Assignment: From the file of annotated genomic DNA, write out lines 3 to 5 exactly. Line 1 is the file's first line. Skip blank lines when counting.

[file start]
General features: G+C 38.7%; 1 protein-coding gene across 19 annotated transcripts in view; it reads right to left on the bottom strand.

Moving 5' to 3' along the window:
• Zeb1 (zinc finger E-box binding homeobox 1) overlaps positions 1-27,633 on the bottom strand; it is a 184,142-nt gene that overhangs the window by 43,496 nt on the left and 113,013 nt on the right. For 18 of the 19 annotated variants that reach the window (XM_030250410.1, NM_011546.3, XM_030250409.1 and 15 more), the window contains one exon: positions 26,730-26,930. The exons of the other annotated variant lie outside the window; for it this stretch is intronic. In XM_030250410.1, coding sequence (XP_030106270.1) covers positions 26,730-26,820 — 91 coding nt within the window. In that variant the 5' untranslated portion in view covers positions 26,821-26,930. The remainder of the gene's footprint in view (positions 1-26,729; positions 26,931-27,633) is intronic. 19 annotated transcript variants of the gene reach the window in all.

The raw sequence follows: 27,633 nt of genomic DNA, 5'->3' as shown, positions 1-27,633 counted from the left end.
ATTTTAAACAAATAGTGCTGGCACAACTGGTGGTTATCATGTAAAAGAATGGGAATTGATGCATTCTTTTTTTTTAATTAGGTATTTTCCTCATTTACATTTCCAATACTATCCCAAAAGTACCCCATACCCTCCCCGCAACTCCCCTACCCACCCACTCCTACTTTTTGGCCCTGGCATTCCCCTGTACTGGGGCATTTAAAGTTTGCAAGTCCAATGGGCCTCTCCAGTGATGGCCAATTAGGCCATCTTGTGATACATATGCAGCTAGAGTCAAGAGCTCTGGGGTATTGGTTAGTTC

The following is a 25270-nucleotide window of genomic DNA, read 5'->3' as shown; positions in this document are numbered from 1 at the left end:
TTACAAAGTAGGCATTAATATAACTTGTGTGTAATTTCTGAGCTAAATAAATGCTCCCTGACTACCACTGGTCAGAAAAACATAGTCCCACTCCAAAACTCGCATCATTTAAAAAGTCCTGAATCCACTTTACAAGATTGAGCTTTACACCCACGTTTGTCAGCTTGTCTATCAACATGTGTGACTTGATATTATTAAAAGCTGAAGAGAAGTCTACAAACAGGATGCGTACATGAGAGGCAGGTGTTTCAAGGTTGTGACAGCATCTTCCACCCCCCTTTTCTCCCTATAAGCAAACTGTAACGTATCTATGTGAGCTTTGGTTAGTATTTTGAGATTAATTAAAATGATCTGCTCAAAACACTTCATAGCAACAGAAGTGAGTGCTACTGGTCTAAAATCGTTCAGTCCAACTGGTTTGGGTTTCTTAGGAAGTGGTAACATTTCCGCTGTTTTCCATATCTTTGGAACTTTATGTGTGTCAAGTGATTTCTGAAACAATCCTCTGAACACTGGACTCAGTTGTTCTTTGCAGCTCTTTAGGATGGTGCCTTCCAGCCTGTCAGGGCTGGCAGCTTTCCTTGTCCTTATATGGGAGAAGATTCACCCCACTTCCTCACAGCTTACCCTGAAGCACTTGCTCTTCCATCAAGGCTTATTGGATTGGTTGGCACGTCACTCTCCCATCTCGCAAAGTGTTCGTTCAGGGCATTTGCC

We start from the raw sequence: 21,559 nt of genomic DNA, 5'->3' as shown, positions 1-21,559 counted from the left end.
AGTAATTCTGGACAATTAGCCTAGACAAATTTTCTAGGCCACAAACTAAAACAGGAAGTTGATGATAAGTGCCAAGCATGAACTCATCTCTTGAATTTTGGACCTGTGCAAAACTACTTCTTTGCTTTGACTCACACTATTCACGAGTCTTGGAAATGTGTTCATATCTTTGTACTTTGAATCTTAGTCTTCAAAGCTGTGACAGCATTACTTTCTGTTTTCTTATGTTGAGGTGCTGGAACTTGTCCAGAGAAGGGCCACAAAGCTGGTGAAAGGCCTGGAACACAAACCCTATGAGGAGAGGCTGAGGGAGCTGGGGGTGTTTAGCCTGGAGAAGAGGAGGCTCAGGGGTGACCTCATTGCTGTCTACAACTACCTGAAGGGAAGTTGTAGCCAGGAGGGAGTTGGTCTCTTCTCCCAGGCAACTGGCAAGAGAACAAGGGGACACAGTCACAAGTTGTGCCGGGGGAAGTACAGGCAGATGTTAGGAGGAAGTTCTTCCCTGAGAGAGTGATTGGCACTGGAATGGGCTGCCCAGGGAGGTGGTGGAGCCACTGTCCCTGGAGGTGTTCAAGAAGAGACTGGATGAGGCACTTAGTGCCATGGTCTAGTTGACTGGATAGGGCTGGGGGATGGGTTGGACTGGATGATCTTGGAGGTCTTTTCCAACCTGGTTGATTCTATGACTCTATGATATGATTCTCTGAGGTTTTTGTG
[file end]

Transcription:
• Zeb1 (zinc finger E-box binding homeobox 1) overlaps positions 1-27,633 on the bottom strand; it is a 184,142-nt gene that overhangs the window by 43,496 nt on the left and 113,013 nt on the right. For 18 of the 19 annotated variants that reach the window (XM_030250410.1, NM_011546.3, XM_030250409.1 and 15 more), the window contains one exon: positions 26,730-26,930. The exons of the other annotated variant lie outside the window; for it this stretch is intronic. In XM_030250410.1, coding sequence (XP_030106270.1) covers positions 26,730-26,820 — 91 coding nt within the window. In that variant the 5' untranslated portion in view covers positions 26,821-26,930. The remainder of the gene's footprint in view (positions 1-26,729; positions 26,931-27,633) is intronic. 19 annotated transcript variants of the gene reach the window in all.

The raw sequence follows: 27,633 nt of genomic DNA, 5'->3' as shown, positions 1-27,633 counted from the left end.
ATTTTAAACAAATAGTGCTGGCACAACTGGTGGTTATCATGTAAAAGAATGGGAATTGATGCATTCTTTTTTTTTAATTAGGTATTTTCCTCATTTACATTTCCAATACTATCCCAAAAGTACCCCATACCCTCCCCGCAACTCCCCTACCCACCCACTCCTACTTTTTGGCCCTGGCATTCCCCTGTACTGGGGCATTTAAAGTTTGCAAGTCCAATGGGCCTCTCCAGTGATGGCCAATTAGGCCATCTTGTGATACATATGCAGCTAGAGTCAAGAGCTCTGGGGTATTGGTTAGTTC